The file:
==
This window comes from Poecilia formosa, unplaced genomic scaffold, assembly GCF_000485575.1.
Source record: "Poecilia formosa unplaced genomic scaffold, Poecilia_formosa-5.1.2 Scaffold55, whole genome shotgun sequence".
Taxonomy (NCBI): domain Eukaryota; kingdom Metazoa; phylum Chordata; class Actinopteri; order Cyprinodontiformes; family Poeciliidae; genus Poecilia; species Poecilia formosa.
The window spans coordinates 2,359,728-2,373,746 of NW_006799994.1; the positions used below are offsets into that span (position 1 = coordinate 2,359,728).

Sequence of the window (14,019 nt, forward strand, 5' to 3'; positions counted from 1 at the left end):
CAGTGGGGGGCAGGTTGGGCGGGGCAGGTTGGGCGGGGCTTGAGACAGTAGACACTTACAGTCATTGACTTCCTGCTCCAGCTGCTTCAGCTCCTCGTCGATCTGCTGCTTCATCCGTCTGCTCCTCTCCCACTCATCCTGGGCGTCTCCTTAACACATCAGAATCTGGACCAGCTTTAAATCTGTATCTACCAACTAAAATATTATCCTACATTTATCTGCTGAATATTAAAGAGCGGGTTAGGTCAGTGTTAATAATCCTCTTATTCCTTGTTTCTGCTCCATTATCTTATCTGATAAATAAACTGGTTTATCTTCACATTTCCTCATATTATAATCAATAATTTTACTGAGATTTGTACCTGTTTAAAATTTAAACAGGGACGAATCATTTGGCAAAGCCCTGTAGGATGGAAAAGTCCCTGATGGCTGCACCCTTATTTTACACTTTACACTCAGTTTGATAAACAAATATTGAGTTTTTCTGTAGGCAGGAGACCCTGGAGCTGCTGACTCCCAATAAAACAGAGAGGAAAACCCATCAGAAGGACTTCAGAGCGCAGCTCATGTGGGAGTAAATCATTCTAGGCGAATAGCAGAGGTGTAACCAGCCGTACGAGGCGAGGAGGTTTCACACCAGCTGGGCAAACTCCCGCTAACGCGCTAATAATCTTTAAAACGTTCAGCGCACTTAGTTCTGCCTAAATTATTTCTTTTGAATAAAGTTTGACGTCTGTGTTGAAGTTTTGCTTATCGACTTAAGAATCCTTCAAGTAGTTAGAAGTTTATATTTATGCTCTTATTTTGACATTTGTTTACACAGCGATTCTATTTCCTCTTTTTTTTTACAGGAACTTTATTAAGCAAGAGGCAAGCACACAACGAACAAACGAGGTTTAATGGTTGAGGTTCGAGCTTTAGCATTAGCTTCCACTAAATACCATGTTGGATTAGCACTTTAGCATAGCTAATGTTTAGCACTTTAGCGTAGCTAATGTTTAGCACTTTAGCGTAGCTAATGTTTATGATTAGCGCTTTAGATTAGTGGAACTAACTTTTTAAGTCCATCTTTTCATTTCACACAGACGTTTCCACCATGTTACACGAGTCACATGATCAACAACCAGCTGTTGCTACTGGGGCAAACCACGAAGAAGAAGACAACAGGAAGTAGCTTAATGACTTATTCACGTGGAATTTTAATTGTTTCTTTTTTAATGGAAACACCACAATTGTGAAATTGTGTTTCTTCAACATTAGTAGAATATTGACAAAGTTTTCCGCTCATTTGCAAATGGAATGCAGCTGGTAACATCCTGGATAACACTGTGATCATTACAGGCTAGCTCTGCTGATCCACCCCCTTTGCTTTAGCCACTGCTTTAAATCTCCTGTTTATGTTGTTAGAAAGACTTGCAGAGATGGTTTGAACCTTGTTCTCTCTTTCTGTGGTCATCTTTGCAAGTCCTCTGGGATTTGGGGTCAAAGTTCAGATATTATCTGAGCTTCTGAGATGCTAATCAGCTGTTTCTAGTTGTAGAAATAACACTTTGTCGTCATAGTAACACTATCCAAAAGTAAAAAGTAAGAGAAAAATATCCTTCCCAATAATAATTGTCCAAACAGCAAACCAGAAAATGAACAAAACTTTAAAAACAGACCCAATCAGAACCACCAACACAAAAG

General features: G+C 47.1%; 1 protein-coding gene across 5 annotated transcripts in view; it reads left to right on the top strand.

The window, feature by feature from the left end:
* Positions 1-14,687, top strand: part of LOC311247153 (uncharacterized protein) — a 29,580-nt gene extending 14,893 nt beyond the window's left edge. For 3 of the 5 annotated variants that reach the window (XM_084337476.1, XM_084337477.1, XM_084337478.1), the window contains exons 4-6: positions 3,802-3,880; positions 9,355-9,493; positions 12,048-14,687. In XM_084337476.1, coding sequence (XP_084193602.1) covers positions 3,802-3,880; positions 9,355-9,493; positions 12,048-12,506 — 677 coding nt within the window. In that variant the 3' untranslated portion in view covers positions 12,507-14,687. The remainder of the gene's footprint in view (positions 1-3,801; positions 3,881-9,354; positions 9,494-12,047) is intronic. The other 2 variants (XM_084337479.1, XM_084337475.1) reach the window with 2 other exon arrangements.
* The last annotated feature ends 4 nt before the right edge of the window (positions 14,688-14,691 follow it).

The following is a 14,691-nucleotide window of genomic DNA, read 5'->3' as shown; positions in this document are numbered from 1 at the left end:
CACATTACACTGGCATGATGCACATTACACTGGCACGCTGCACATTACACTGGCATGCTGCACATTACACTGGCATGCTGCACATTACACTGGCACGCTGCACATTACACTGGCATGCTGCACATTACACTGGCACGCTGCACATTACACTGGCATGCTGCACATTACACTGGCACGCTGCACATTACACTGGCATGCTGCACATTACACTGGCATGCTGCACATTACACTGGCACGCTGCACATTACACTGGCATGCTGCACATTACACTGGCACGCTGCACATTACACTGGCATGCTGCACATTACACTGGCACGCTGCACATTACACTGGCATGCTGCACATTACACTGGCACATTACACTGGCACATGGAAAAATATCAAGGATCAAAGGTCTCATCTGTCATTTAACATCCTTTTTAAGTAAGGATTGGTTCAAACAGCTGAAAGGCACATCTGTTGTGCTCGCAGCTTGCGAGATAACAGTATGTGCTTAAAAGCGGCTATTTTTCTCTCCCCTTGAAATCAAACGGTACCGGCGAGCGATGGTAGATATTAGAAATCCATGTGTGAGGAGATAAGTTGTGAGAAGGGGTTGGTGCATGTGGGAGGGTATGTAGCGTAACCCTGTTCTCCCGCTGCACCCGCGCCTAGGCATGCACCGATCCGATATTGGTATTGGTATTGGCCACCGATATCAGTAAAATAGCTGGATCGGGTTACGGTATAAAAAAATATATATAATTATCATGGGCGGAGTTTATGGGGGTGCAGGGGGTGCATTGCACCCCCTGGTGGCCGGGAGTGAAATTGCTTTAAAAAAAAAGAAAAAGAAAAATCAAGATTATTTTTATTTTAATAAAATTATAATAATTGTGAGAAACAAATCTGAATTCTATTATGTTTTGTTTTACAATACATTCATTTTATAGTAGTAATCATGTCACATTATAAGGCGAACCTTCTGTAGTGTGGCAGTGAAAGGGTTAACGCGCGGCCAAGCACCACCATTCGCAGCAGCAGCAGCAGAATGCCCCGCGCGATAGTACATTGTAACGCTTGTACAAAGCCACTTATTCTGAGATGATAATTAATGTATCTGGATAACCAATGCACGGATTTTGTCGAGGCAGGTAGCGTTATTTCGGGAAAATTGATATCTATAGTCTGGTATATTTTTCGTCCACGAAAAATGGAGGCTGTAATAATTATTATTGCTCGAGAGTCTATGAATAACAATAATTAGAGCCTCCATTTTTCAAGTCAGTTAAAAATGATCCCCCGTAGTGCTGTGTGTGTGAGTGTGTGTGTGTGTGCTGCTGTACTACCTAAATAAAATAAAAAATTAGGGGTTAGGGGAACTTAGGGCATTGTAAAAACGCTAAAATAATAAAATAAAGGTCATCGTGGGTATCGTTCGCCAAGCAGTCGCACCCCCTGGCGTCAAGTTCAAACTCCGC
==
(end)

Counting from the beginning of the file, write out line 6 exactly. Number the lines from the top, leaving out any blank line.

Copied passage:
CAGTGGGGGGCAGGTTGGGCGGGGCAGGTTGGGCGGGGCTTGAGACAGTAGACACTTACAGTCATTGACTTCCTGCTCCAGCTGCTTCAGCTCCTCGTCGATCTGCTGCTTCATCCGTCTGCTCCTCTCCCACTCATCCTGGGCGTCTCCTTAACACATCAGAATCTGGACCAGCTTTAAATCTGTATCTACCAACTAAAATATTATCCTACATTTATCTGCTGAATATTAAAGAGCGGGTTAGGTCAGTGTTAATAATCCTCTTATTCCTTGTTTCTGCTCCATTATCTTATCTGATAAATAAACTGGTTTATCTTCACATTTCCTCATATTATAATCAATAATTTTACTGAGATTTGTACCTGTTTAAAATTTAAACAGGGACGAATCATTTGGCAAAGCCCTGTAGGATGGAAAAGTCCCTGATGGCTGCACCCTTATTTTACACTTTACACTCAGTTTGATAAACAAATATTGAGTTTTTCTGTAGGCAGGAGACCCTGGAGCTGCTGACTCCCAATAAAACAGAGAGGAAAACCCATCAGAAGGACTTCAGAGCGCAGCTCATGTGGGAGTAAATCATTCTAGGCGAATAGCAGAGGTGTAACCAGCCGTACGAGGCGAGGAGGTTTCACACCAGCTGGGCAAACTCCCGCTAACGCGCTAATAATCTTTAAAACGTTCAGCGCACTTAGTTCTGCCTAAATTATTTCTTTTGAATAAAGTTTGACGTCTGTGTTGAAGTTTTGCTTATCGACTTAAGAATCCTTCAAGTAGTTAGAAGTTTATATTTATGCTCTTATTTTGACATTTGTTTACACAGCGATTCTATTTCCTCTTTTTTTTTACAGGAACTTTATTAAGCAAGAGGCAAGCACACAACGAACAAACGAGGTTTAATGGTTGAGGTTCGAGCTTTAGCATTAGCTTCCACTAAATACCATGTTGGATTAGCACTTTAGCATAGCTAATGTTTAGCACTTTAGCGTAGCTAATGTTTAGCACTTTAGCGTAGCTAATGTTTATGATTAGCGCTTTAGATTAGTGGAACTAACTTTTTAAGTCCATCTTTTCATTTCACACAGACGTTTCCACCATGTTACACGAGTCACATGATCAACAACCAGCTGTTGCTACTGGGGCAAACCACGAAGAAGAAGACAACAGGAAGTAGCTTAATGACTTATTCACGTGGAATTTTAATTGTTTCTTTTTTAATGGAAACACCACAATTGTGAAATTGTGTTTCTTCAACATTAGTAGAATATTGACAAAGTTTTCCGCTCATTTGCAAATGGAATGCAGCTGGTAACATCCTGGATAACACTGTGATCATTACAGGCTAGCTCTGCTGATCCACCCCCTTTGCTTTAGCCACTGCTTTAAATCTCCTGTTTATGTTGTTAGAAAGACTTGCAGAGATGGTTTGAACCTTGTTCTCTCTTTCTGTGGTCATCTTTGCAAGTCCTCTGGGATTTGGGGTCAAAGTTCAGATATTATCTGAGCTTCTGAGATGCTAATCAGCTGTTTCTAGTTGTAGAAATAACACTTTGTCGTCATAGTAACACTATCCAAAAGTAAAAAGTAAGAGAAAAATATCCTTCCCAATAATAATTGTCCAAACAGCAAACCAGAAAATGAACAAAACTTTAAAAACAGACCCAATCAGAACCACCAACACAAAAG